AFL-CIO Now blogger Mike Hall lets President Obama tell it like it is.
After President Obama finished delivering his speech to the AFL-CIO Executive Council this morning, AFL-CIO President Richard Trumka had this question for the president.
We’re going into a congressional election three months from today, and I think it’s fair to say that workers’ hopes for congressional action to protect workers’ rights and to create jobs have been frustrated by a Republican minority that has filibustered every matter in front of them, every single thing that’s been good for us.
I just want to ask you, what advice do you have for workers as the election approaches, particularly for workers who are trying to organize to have a voice on the job?
We couldn’t have answered any better. Take a look at Obama’s response.
Well, you guys don’t need advice from me, but let me tell you what I see out there. We were hurt by this recession, badly hurt. This is going to take some time to recover. Unemployment is at unacceptably high levels.
But as I said before, we’d had challenges before the crisis hit. A lot of your membership had been hurting long before, partly because we just live in a more competitive world. There’s nothing we can do about that, that’s just the truth. But a lot of it also had to do with the fact that we put policies in place that were not good for working families. There’s a reason why incomes, wages, were stagnant for average workers, even while the costs were going up. And part of it had to do with the fact that we had a philosophy that said that providing help to workers, allowing them to collectively bargain, allowing them to negotiate for better benefits, that that all was something of the past instead of something we need for the future.
So on the one hand, I think everybody here understands we’ve got to be competitive in America. We’ve got to have competitive price structures. We’ve got to make the best products possible. Workers have to be invested in trying to help the companies they work for succeed. With respect to public employees, we’ve all got to work together to make sure that whatever we’re doing, whether it’s as firefighters or as teachers or postal workers, whatever it is, that we’re providing the best possible service. I think everybody understands that there’s no operation in the United States of America that shouldn’t be efficient and effective in doing what it does.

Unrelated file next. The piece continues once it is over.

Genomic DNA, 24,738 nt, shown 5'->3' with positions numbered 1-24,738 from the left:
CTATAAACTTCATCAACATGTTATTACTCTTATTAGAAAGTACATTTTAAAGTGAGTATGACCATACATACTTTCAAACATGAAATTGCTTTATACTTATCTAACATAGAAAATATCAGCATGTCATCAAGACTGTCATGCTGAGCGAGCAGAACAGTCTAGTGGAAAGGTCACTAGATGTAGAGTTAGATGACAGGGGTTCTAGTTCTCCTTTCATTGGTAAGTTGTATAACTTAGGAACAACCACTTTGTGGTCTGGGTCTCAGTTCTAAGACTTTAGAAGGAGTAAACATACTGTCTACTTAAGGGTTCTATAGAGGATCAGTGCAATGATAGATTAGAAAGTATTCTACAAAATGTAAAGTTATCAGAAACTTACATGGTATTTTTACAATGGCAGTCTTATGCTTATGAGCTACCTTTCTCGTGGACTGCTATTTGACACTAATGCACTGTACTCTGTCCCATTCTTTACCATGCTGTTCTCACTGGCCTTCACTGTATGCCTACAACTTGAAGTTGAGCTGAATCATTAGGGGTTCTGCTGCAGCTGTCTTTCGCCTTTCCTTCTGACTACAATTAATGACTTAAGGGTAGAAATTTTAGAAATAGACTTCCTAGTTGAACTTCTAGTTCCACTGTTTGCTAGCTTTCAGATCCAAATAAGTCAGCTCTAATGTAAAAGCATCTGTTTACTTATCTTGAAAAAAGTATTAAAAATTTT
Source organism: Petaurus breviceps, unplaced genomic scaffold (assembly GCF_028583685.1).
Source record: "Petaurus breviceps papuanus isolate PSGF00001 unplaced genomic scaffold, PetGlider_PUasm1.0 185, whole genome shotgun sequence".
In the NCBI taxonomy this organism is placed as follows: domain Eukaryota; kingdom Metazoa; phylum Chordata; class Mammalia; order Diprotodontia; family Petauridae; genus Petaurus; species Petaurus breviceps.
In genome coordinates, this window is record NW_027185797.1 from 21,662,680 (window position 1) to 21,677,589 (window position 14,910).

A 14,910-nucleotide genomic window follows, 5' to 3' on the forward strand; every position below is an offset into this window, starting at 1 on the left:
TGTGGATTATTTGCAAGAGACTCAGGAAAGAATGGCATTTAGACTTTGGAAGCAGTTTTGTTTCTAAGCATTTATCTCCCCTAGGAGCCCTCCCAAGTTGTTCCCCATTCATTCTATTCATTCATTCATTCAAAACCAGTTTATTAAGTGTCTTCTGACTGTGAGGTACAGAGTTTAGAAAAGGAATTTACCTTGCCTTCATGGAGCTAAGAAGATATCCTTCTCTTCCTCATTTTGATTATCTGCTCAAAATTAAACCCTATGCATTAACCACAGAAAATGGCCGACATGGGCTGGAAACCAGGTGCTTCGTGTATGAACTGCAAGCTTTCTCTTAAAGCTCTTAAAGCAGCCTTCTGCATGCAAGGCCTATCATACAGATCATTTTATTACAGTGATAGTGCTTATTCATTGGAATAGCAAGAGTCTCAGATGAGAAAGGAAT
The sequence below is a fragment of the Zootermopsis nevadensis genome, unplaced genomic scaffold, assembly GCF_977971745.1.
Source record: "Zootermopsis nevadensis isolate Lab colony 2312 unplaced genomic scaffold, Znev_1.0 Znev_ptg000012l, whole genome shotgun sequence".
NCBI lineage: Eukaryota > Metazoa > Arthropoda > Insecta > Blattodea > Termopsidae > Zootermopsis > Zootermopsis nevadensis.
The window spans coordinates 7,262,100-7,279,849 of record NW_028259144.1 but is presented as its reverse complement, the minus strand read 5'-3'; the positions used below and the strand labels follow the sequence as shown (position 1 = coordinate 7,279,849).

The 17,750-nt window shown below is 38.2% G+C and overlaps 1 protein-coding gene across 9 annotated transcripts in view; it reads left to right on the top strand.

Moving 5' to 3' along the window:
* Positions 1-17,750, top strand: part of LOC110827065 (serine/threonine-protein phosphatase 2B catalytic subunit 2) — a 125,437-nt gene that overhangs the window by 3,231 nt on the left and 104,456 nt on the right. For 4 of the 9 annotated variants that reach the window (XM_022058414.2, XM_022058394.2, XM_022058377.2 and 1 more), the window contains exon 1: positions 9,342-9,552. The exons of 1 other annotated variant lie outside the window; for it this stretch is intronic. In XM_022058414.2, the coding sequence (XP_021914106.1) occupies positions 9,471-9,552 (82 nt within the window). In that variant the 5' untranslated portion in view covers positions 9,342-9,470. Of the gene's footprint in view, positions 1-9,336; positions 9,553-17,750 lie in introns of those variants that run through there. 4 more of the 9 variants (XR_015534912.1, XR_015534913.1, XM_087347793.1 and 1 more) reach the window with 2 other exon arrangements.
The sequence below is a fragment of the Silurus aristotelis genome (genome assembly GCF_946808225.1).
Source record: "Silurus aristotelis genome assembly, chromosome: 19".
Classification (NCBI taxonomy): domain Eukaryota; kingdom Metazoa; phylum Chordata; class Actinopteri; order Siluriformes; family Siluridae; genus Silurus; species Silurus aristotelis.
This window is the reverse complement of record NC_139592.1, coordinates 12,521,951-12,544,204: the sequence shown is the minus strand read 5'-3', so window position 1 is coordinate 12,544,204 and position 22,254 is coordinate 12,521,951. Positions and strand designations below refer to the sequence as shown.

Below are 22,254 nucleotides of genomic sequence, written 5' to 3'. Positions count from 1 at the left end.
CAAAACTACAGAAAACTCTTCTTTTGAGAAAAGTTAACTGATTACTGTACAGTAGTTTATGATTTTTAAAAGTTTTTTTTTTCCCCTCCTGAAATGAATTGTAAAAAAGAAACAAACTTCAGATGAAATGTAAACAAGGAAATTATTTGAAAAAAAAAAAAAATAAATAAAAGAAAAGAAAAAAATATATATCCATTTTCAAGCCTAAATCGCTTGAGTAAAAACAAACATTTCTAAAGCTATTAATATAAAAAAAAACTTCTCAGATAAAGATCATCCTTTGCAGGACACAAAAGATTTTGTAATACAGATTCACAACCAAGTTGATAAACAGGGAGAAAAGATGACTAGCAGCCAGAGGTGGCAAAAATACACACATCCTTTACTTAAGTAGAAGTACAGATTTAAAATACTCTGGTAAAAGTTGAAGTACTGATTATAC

But it is my profound belief that companies are stronger when their workers are getting paid well and have decent benefits and are treated with dignity and respect. It is my profound belief that our government works best when it’s not being run on behalf of special interests, but it’s being run on behalf of the public interest, and that the dedication of public servants reflects that.
So FDR I think said–he was asked once what he thought about unions. He said, “If I was a worker in a factory and I wanted to improve my life, I would join a union.” Well, I tell you what. I think that’s true for workers generally. I think if I was a coal miner, I’d want a union representing me to make sure that I was safe and you did not have some of the tragedies that we’ve been seeing in the coal industry. If I was a teacher, I’d want a union to make sure that the teachers’ perspective was represented as we think about shaping an education system for our future.
And that’s why my administration has consistently implemented not just legislative strategies but also, where we have the power through executive orders, to make sure that those basic values are reflected.